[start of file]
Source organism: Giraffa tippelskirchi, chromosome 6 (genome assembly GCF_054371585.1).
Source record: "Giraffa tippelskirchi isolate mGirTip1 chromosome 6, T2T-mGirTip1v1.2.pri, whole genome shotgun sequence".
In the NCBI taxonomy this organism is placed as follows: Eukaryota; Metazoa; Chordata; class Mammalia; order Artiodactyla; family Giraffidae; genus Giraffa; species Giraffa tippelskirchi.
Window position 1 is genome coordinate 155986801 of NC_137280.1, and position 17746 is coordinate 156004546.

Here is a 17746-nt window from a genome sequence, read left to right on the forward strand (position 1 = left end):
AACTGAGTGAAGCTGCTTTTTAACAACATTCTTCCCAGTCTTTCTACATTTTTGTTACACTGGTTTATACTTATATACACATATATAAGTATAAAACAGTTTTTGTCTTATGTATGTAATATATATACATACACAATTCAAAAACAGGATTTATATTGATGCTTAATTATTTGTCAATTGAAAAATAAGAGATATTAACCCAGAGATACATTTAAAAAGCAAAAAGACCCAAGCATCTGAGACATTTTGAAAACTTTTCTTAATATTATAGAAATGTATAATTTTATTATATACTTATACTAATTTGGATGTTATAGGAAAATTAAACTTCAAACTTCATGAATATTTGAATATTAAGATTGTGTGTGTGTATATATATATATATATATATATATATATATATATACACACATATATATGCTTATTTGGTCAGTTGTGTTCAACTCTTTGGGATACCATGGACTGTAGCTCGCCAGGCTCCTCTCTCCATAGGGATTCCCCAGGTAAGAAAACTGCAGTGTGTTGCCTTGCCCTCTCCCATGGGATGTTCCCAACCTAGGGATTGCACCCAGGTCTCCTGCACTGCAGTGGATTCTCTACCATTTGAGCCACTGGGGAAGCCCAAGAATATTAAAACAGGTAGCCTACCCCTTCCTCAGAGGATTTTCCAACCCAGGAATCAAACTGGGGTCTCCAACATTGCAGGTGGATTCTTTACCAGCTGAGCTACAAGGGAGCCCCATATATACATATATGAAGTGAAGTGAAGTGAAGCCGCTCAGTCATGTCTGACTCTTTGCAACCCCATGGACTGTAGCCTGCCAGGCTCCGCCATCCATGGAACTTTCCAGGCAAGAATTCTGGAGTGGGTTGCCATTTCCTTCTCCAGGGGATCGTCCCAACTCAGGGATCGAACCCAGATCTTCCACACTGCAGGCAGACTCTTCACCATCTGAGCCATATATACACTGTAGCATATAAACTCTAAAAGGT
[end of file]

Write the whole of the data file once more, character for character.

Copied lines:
Source organism: Giraffa tippelskirchi, chromosome 6 (genome assembly GCF_054371585.1).
Source record: "Giraffa tippelskirchi isolate mGirTip1 chromosome 6, T2T-mGirTip1v1.2.pri, whole genome shotgun sequence".
In the NCBI taxonomy this organism is placed as follows: Eukaryota; Metazoa; Chordata; class Mammalia; order Artiodactyla; family Giraffidae; genus Giraffa; species Giraffa tippelskirchi.
Window position 1 is genome coordinate 155986801 of NC_137280.1, and position 17746 is coordinate 156004546.

Here is a 17746-nt window from a genome sequence, read left to right on the forward strand (position 1 = left end):
AACTGAGTGAAGCTGCTTTTTAACAACATTCTTCCCAGTCTTTCTACATTTTTGTTACACTGGTTTATACTTATATACACATATATAAGTATAAAACAGTTTTTGTCTTATGTATGTAATATATATACATACACAATTCAAAAACAGGATTTATATTGATGCTTAATTATTTGTCAATTGAAAAATAAGAGATATTAACCCAGAGATACATTTAAAAAGCAAAAAGACCCAAGCATCTGAGACATTTTGAAAACTTTTCTTAATATTATAGAAATGTATAATTTTATTATATACTTATACTAATTTGGATGTTATAGGAAAATTAAACTTCAAACTTCATGAATATTTGAATATTAAGATTGTGTGTGTGTATATATATATATATATATATATATATATATATATACACACATATATATGCTTATTTGGTCAGTTGTGTTCAACTCTTTGGGATACCATGGACTGTAGCTCGCCAGGCTCCTCTCTCCATAGGGATTCCCCAGGTAAGAAAACTGCAGTGTGTTGCCTTGCCCTCTCCCATGGGATGTTCCCAACCTAGGGATTGCACCCAGGTCTCCTGCACTGCAGTGGATTCTCTACCATTTGAGCCACTGGGGAAGCCCAAGAATATTAAAACAGGTAGCCTACCCCTTCCTCAGAGGATTTTCCAACCCAGGAATCAAACTGGGGTCTCCAACATTGCAGGTGGATTCTTTACCAGCTGAGCTACAAGGGAGCCCCATATATACATATATGAAGTGAAGTGAAGTGAAGCCGCTCAGTCATGTCTGACTCTTTGCAACCCCATGGACTGTAGCCTGCCAGGCTCCGCCATCCATGGAACTTTCCAGGCAAGAATTCTGGAGTGGGTTGCCATTTCCTTCTCCAGGGGATCGTCCCAACTCAGGGATCGAACCCAGATCTTCCACACTGCAGGCAGACTCTTCACCATCTGAGCCATATATACACTGTAGCATATAAACTCTAAAAGGT